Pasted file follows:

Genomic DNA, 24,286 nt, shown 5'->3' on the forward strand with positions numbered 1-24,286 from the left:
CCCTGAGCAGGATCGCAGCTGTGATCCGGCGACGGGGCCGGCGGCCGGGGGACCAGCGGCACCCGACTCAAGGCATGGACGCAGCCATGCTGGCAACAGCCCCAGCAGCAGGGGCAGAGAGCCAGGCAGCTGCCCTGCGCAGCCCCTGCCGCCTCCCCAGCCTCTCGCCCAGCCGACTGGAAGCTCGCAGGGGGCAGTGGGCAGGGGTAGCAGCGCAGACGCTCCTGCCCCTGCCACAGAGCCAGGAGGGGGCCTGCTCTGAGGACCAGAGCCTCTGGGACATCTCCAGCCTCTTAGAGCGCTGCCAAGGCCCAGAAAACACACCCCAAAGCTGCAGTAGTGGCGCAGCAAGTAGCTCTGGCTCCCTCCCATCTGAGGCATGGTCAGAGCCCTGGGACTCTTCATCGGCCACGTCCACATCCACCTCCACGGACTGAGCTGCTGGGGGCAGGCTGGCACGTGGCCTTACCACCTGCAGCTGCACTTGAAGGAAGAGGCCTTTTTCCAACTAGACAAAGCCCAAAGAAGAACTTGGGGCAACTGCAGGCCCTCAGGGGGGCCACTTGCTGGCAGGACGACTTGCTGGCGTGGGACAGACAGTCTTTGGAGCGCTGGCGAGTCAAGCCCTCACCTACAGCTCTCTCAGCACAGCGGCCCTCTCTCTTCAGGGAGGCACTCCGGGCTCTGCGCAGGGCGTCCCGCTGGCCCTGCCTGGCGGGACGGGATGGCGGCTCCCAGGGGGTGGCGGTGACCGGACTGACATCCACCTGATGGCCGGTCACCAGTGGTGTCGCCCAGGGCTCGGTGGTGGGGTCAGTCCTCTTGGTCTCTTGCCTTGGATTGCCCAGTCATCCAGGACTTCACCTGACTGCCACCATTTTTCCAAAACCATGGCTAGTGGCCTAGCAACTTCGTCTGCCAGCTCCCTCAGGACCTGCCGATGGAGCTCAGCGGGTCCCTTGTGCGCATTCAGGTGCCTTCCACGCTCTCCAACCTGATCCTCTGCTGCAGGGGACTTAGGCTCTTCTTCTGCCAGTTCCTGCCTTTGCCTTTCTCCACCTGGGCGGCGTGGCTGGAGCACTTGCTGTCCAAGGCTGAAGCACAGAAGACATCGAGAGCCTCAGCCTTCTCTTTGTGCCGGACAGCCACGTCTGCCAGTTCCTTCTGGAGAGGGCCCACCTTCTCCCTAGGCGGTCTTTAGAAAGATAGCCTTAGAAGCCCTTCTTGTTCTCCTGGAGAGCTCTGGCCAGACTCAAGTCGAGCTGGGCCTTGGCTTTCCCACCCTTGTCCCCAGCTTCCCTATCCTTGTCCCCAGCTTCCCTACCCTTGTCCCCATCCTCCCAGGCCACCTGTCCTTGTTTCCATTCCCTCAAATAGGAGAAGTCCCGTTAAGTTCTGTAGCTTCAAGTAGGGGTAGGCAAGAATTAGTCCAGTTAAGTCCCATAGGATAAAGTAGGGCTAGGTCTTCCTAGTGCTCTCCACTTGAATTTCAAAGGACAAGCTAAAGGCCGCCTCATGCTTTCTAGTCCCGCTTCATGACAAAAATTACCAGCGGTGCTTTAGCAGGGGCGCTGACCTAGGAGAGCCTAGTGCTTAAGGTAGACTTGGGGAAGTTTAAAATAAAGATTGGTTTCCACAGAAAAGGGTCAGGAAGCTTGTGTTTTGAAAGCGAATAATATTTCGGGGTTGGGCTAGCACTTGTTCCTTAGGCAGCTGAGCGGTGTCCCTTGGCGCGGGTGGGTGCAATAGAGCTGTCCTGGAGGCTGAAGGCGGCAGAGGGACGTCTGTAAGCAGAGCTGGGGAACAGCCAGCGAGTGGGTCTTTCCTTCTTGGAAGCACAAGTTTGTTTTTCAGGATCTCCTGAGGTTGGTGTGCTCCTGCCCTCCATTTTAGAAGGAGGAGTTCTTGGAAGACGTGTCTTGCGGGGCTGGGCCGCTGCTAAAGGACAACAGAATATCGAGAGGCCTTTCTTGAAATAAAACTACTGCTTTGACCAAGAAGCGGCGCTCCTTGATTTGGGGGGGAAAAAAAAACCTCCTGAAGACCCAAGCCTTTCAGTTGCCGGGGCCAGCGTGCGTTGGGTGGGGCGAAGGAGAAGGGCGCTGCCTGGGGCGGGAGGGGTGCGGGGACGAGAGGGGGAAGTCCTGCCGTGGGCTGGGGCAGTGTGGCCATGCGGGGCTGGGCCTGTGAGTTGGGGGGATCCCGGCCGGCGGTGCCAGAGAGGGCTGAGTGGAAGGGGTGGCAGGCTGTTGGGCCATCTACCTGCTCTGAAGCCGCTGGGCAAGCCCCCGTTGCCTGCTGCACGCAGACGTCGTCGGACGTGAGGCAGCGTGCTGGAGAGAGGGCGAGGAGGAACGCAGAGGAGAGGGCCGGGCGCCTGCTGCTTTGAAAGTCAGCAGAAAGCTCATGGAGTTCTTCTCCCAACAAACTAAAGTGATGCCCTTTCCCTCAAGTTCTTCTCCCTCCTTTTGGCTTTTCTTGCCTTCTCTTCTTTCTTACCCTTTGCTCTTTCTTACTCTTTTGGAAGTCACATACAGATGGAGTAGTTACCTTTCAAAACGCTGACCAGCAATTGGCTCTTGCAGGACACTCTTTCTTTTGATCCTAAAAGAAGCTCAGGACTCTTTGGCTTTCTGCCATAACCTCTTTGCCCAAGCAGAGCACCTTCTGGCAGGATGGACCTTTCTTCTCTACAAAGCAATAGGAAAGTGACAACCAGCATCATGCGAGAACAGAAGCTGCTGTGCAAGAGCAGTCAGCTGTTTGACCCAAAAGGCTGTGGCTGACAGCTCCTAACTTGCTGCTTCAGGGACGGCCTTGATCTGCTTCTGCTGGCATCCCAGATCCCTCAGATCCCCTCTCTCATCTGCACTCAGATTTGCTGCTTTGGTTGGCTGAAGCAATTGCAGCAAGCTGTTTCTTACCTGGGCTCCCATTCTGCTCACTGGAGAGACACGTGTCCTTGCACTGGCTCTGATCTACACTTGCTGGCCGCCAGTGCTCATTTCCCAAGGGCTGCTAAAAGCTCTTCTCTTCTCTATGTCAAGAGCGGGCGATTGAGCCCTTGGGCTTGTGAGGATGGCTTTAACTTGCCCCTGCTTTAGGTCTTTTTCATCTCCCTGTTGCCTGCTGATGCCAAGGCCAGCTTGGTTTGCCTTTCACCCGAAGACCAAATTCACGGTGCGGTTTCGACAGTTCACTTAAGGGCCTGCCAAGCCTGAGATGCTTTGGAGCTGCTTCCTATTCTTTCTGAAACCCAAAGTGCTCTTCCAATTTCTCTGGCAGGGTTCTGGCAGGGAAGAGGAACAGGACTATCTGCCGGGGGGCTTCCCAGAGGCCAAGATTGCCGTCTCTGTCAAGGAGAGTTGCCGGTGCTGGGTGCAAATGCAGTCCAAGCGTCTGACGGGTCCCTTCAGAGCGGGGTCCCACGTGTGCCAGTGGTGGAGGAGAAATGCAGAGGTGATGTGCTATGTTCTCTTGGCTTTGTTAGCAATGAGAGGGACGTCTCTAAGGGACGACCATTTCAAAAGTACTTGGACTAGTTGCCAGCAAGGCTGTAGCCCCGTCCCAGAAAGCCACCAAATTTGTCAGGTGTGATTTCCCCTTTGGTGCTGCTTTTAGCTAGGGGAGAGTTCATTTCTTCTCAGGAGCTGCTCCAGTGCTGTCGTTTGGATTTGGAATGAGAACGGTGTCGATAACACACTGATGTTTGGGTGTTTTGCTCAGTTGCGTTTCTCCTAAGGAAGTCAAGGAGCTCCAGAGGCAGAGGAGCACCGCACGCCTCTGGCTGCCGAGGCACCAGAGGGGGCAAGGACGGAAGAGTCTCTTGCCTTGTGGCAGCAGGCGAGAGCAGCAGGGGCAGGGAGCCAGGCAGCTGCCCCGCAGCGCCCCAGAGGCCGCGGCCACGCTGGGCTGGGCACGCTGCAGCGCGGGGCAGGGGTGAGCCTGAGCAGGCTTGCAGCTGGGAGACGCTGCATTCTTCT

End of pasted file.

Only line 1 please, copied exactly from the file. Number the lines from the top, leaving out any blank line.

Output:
Genomic DNA, 24,286 nt, shown 5'->3' on the forward strand with positions numbered 1-24,286 from the left: